The Ivory Soapbox: An insider’s opinion on Loop expansion
I have lived on the Delmar Loop in University-owned housing—University Terrace, to be specific—for more than a year and a half. In that time, I have grown fiercely attached to the Loop. For all of its flaws, ranging from crime levels that are at times alarmingly high to its distance from campus, the Loop and the surrounding neighborhood are my home, and in a few months, I will be sad to leave it.
It is for this reason that I lend my full-throated support to Wash U.’s massive housing and commercial development project that was begun this semester and will be completed over the next few years. The Loop, despite once making an annual list as one of America’s best streets and despite being one of St. Louis’ main attractions—it’s impossible to drive on any of the city’s highways without seeing signs advertising it—is a struggling enterprise. When first I arrived at Wash. U. in 2009, and in the subsequent year or two, I attributed its empty storefronts to the recession that was just finishing debilitating the country and hitting already-troubled cities with particular ferocity.
I was wrong. In the three and a half years of sluggish recovery that have followed, the Loop has barely continued to limp along, and stores close with surprising regularity. Just this year, the Delmar Restaurant and Lounge went under (though given the grungy nature of the establishment and its clientele, this might be for the best).With the exception of the recently opened Chubbies, that entire block is enjoying a period of empty space worse than I have ever seen.
Wash. U.’s new housing project will change much of that. Where once lived just fewer than 70 regular residents and where once was room for 150 more tenants who could cycle in and out for a maximum stay of five months, Wash. U. is building a gargantuan complex that will occupy, it seems, half a block, with room for more than 600 occupants and space facing the street reserved for new businesses. This expansion cannot help but revitalize the anemic economic life on the Loop. Most Wash. U. students are blessed with wealthy parents, and while some may experience more financial independence by the time they decide to move north of the Loop, the vast majority of us are never in such financial straits that we can’t afford to frequent a Loop-based culinary establishment a couple of times a week. The addition of hundreds of hungry, expendable-cash-laden students will be a huge boon to local restaurants, retailers and bars, particularly in that most depressed stretch, which happens to be just across the street.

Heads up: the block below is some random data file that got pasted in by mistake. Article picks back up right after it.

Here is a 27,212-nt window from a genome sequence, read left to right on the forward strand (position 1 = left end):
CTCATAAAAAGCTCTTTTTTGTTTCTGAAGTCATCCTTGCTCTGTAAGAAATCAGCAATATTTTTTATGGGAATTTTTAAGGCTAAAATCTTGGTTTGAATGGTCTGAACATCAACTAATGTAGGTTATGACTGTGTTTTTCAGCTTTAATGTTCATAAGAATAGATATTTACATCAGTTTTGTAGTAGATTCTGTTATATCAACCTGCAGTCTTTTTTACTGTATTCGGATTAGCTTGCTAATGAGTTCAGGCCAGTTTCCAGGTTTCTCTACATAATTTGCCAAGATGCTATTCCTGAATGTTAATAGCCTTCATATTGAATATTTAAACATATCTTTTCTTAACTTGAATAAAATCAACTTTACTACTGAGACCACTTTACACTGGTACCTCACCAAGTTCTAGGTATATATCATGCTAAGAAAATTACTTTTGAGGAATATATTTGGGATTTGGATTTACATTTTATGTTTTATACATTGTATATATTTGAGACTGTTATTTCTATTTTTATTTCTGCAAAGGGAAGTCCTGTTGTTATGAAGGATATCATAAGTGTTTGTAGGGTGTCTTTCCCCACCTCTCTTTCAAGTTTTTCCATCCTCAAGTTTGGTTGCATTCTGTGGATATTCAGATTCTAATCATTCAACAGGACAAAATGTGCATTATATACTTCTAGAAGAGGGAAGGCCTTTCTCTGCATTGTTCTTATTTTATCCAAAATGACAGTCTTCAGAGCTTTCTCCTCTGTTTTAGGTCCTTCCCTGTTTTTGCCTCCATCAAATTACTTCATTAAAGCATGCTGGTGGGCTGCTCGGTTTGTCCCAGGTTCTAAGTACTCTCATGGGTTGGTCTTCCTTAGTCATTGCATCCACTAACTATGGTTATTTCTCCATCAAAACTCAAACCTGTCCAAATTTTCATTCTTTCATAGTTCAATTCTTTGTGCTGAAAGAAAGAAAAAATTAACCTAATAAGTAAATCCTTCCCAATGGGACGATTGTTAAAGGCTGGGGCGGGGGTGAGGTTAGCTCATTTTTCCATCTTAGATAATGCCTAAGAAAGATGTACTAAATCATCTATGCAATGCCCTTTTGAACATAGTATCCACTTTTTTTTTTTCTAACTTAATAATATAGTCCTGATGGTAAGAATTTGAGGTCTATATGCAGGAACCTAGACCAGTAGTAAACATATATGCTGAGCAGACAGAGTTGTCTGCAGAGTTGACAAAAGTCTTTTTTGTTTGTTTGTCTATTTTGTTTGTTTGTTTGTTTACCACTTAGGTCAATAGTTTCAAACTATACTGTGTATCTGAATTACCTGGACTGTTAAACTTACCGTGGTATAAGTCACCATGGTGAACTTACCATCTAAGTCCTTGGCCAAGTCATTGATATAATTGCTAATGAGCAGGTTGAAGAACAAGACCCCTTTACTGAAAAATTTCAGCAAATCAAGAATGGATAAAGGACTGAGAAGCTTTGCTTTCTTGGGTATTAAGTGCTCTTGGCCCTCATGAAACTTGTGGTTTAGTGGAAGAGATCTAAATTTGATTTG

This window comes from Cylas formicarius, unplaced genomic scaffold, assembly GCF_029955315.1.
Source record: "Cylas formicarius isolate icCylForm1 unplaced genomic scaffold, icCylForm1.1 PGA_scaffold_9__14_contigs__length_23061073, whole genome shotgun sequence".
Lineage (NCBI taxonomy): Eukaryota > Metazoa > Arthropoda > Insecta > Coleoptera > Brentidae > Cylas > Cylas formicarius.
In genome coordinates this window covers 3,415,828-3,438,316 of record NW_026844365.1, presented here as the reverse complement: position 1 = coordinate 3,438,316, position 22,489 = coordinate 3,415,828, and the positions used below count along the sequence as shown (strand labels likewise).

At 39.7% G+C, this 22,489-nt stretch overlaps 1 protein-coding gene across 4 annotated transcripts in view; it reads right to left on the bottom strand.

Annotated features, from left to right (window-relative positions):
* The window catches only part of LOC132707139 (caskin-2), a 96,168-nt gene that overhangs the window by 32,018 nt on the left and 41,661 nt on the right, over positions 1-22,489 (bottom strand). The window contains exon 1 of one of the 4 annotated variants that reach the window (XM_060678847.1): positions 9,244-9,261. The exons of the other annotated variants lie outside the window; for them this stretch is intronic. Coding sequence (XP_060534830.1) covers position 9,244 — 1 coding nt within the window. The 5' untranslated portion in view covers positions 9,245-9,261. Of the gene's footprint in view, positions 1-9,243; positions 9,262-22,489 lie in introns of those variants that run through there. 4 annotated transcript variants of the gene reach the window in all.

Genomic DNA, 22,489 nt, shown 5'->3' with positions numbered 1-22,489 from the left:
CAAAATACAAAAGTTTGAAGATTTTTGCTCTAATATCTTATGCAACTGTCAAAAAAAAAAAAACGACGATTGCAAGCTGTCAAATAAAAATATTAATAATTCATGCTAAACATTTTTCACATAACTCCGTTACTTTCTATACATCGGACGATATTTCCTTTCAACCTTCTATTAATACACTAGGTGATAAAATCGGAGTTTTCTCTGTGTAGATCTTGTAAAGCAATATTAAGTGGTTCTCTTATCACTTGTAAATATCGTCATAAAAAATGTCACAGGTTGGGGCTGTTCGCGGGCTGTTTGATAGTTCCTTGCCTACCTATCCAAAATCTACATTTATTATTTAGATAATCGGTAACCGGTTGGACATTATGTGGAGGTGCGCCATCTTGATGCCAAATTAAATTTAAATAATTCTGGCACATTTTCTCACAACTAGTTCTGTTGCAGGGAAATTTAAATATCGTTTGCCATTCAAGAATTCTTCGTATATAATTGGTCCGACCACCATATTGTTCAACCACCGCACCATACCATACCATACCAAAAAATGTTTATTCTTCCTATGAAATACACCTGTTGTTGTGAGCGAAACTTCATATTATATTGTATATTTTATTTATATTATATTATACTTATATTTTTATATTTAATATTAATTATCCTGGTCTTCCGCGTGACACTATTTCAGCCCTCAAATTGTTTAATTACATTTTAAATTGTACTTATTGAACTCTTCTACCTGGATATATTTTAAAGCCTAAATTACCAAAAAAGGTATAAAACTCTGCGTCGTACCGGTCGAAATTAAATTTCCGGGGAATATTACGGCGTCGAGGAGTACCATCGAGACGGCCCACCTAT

Businesses, for their part, have always been hugely eager to attract more members of the Wash U. student body. Many years ago, the overpass that connects Wash. U.’s Danforth campus to the Loop was constructed for the purpose of aiding Wash. U. students in visiting the street. Last year saw the expansion of Wash. U.’s Bear Bucks program to multiple Loop businesses, and the beginning of every academic year sees the installation of a gigantic banner over the Loop that reads “Welcome back, students!”
There are legitimate grievances, of course. The expansion will inevitably lead to the growth of the Wash. U. bubble and further diminish the need to leave it, and nearby property values will probably rise, forcing some of their occupants to look for accommodation elsewhere. On the whole, however, the expansion is a good thing. More money spent on the Loop will aid in job creation and wealth distribution, revitalizing an area that, if the vacant spaces and last year’s riots and shootings are any indicators, is badly in need of it. And as far as students are concerned, booming businesses are more aesthetically pleasing than shuttered doors, and eight restaurant choices are better than five. Wash. U. regularly acts in self-interested ways, but in this case, the decision is good for everyone involved.